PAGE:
Vitamin C

 

Vitamin C or L-ascorbic acid, or simply ascorbate (the anion of ascorbic acid), is an essential nutrient for humans and certain other animal species. Vitamin C refers to a number of vitamers that have vitamin C activity in animals, including ascorbic acid and its salts, and some oxidized forms of the molecule like dehydroascorbic acid. Vitamin C is a cofactor in at least eight enzymatic reactions, including several collagen synthesis reactions. But the benefits of vitamin C may include protection against immune system deficiencies, cardiovascular disease, prenatal health problems, eye disease, and even skin wrinkling.

 

A recent study published in Seminars in Preventive and Alternative Medicine that looked at over 100 studies over 10 years revealed a growing list of benefits of vitamin C. If your stomach is sensitive to ascorbic acid we recommend you try Buffered C or Ester C as both products are aascorbic acid free. 

 

How Much Vitamin C Is Enough?

 

Most studies have used 500 daily milligrams of vitamin C to achieve health results. So unless you can eat plenty of fruits and vegetables (5 servings of fruit and vegetables per day), you may need to take a dietary supplement of vitamin C to gain all the benefits. It is just not practical for most people to consume the required servings of fruits and vegetables needed on a consistent basis, whereas taking a once-daily supplement is safe, effective, and easy to do.

 

Ten to 20% of adults get the recommended nine servings of fruits and vegetables daily. Researchers agree there is no real downside to taking a 500-milligram supplement, except that some types may irritate the stomach. That's why we recommend taking a non-acidic, buffered form of the vitamin. The safe upper limit for vitamin C is 2,000 milligrams a day, and there is a great track record with strong evidence that taking 500 milligrams daily is safe. Please note we recommend taking 500 mg of Vitamin C with all our collagen products with the exception of C2 Flex as it already contains 500 mg per serving of Vitamin C (ascorbic acid).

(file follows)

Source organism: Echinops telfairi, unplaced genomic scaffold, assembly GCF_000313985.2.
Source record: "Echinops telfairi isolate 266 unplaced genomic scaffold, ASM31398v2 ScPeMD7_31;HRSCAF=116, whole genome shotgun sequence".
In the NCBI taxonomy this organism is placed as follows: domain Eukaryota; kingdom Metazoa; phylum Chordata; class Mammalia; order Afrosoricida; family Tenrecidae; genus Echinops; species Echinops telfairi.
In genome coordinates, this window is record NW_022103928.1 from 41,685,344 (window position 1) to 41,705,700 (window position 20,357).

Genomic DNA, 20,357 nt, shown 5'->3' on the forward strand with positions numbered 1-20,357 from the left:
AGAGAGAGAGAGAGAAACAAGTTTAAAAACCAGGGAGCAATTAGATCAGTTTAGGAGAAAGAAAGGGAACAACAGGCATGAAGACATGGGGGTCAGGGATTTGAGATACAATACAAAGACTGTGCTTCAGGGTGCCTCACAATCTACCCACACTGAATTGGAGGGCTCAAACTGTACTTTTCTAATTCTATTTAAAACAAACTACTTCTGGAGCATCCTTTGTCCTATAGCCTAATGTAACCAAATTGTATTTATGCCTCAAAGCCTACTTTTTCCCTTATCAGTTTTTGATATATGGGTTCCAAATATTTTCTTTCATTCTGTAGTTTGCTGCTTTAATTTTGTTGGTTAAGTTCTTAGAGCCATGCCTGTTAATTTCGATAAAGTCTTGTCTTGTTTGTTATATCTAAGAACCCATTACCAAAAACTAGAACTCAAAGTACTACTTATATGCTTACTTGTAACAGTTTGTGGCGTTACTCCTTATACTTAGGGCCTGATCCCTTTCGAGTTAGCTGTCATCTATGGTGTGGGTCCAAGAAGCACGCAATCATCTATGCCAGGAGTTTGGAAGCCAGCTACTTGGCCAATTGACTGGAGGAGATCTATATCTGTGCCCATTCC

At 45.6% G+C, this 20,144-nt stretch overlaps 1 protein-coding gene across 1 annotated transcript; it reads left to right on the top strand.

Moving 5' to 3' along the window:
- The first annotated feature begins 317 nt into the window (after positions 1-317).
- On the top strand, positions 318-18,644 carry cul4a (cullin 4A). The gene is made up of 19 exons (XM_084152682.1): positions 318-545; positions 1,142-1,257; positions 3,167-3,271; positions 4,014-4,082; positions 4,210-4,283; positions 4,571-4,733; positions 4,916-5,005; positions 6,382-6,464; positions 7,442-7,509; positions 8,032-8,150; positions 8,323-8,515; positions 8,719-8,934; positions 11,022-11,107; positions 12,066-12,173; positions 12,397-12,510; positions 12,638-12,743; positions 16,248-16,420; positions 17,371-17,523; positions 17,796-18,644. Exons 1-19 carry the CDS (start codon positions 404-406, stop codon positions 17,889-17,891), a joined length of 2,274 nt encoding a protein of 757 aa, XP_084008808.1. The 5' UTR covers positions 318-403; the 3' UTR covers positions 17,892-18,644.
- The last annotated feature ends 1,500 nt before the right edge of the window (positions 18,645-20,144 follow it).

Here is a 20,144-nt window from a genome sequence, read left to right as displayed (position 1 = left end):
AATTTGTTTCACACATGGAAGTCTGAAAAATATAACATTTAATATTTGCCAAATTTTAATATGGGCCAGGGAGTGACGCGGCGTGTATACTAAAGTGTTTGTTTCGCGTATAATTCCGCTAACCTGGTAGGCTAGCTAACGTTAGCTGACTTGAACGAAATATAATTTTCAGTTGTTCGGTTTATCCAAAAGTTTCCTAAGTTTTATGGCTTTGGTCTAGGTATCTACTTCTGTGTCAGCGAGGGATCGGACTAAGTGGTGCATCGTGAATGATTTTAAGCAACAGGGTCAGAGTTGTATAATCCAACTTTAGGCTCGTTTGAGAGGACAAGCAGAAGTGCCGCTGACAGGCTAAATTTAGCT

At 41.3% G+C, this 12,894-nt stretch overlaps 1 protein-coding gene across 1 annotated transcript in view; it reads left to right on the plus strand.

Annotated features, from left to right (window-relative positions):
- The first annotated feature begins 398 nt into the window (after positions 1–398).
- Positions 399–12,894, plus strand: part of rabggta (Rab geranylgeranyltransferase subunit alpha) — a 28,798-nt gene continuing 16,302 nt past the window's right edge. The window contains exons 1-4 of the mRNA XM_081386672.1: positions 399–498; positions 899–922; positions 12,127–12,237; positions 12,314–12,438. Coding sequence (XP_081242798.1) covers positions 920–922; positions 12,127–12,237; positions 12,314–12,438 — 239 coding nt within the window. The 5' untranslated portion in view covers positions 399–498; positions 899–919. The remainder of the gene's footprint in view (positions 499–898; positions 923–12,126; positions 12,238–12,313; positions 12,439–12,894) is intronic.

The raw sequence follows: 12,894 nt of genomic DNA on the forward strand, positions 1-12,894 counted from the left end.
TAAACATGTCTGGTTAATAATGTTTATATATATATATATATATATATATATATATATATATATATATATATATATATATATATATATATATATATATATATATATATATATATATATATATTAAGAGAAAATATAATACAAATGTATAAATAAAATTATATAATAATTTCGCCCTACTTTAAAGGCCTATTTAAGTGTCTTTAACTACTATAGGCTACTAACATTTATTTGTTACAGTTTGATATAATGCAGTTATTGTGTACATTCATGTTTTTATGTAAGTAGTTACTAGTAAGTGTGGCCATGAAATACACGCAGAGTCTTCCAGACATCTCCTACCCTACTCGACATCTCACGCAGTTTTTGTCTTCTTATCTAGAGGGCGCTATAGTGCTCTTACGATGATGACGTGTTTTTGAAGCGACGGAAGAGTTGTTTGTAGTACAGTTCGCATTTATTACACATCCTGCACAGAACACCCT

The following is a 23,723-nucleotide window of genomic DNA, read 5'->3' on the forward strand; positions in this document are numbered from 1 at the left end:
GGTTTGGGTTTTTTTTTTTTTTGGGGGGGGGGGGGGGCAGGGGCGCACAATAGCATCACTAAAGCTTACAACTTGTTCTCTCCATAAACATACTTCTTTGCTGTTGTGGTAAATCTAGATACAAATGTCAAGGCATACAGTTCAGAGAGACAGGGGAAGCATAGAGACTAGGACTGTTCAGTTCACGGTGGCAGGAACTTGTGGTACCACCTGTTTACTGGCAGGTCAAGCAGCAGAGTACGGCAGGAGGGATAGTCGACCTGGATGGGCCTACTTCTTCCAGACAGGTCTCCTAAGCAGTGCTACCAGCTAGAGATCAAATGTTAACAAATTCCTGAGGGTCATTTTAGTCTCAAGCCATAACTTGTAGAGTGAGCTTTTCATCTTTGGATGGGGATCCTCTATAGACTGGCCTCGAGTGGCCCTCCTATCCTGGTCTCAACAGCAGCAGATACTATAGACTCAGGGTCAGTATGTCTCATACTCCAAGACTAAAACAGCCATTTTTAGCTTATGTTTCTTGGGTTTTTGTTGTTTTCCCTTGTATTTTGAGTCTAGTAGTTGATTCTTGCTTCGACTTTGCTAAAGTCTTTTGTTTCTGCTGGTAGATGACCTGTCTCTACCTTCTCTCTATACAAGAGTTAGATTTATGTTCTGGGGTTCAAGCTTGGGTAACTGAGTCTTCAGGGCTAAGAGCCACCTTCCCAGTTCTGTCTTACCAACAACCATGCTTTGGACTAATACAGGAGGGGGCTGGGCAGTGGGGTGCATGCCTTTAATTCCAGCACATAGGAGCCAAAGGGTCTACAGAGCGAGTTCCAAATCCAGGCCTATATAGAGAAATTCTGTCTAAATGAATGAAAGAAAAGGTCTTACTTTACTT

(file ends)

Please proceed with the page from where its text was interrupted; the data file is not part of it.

The Benefits of Vitamin C

 

Vitamin C affects cells on the inside and outside of the body.  A study published in the American Journal of Clinical Nutrition examined links between nutrient intakes and skin aging in 4,025 women aged 40-74. It found that higher vitamin C intakes were associated with a lower likelihood of a wrinkled appearance, dryness of the skin, and a better skin-aging appearance. 

 

Other studies have suggested that vitamin C may also: Improve macular degeneration, reduce inflammation, reduce the risk of cancer and cardiovascular disease, provide a nutritional source of quick energy, boosts energy and endurance, enhancing physical and athletic performance, improves digestion of other nutrients including vitamins, minerals, and amino acids, promotes loss of excess weight by increasing metabloic rate.

 

Vitamin C, also known as ascorbic acid, is necessary for the growth, development and repair of all body tissues. It's involved in many body functions, including formation of collagen, absorption of iron, the immune system, wound healing, and the maintenance of cartilage, bones, and teeth.

 

 

The Benefits of Collagen and

Vitamin C Together

 

The synthesis of collagen, for which vitamin C is essential, proceeds in the body as one of its major manufacturing enterprises. Collagen is a protein, one of the thousands of different kinds of proteins in the human body. Most proteins occur in only small amounts: the various enzymes, for example, are so powerful in their ability to cause specific chemical reactions to take place rapidly that only a gram or two or even a few milligrams may be needed in the body.